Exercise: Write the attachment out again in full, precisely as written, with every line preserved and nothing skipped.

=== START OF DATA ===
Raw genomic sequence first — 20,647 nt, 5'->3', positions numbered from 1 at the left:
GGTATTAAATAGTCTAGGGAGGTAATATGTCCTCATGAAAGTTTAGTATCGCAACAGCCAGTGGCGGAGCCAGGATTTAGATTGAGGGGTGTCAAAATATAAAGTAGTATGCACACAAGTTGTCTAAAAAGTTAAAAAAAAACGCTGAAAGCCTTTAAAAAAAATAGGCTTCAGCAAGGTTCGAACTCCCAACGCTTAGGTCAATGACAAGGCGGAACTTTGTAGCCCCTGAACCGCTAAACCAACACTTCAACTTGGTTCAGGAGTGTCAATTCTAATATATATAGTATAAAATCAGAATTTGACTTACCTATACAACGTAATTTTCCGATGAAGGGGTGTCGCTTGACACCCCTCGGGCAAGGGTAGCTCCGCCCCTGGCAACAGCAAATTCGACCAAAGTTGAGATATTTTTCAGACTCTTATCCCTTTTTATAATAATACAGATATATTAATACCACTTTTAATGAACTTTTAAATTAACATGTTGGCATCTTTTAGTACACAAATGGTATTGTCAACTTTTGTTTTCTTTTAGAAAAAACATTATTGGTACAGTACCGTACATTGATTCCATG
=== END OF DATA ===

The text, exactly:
Raw genomic sequence first — 20,647 nt, 5'->3', positions numbered from 1 at the left:
GGTATTAAATAGTCTAGGGAGGTAATATGTCCTCATGAAAGTTTAGTATCGCAACAGCCAGTGGCGGAGCCAGGATTTAGATTGAGGGGTGTCAAAATATAAAGTAGTATGCACACAAGTTGTCTAAAAAGTTAAAAAAAAACGCTGAAAGCCTTTAAAAAAAATAGGCTTCAGCAAGGTTCGAACTCCCAACGCTTAGGTCAATGACAAGGCGGAACTTTGTAGCCCCTGAACCGCTAAACCAACACTTCAACTTGGTTCAGGAGTGTCAATTCTAATATATATAGTATAAAATCAGAATTTGACTTACCTATACAACGTAATTTTCCGATGAAGGGGTGTCGCTTGACACCCCTCGGGCAAGGGTAGCTCCGCCCCTGGCAACAGCAAATTCGACCAAAGTTGAGATATTTTTCAGACTCTTATCCCTTTTTATAATAATACAGATATATTAATACCACTTTTAATGAACTTTTAAATTAACATGTTGGCATCTTTTAGTACACAAATGGTATTGTCAACTTTTGTTTTCTTTTAGAAAAAACATTATTGGTACAGTACCGTACATTGATTCCATG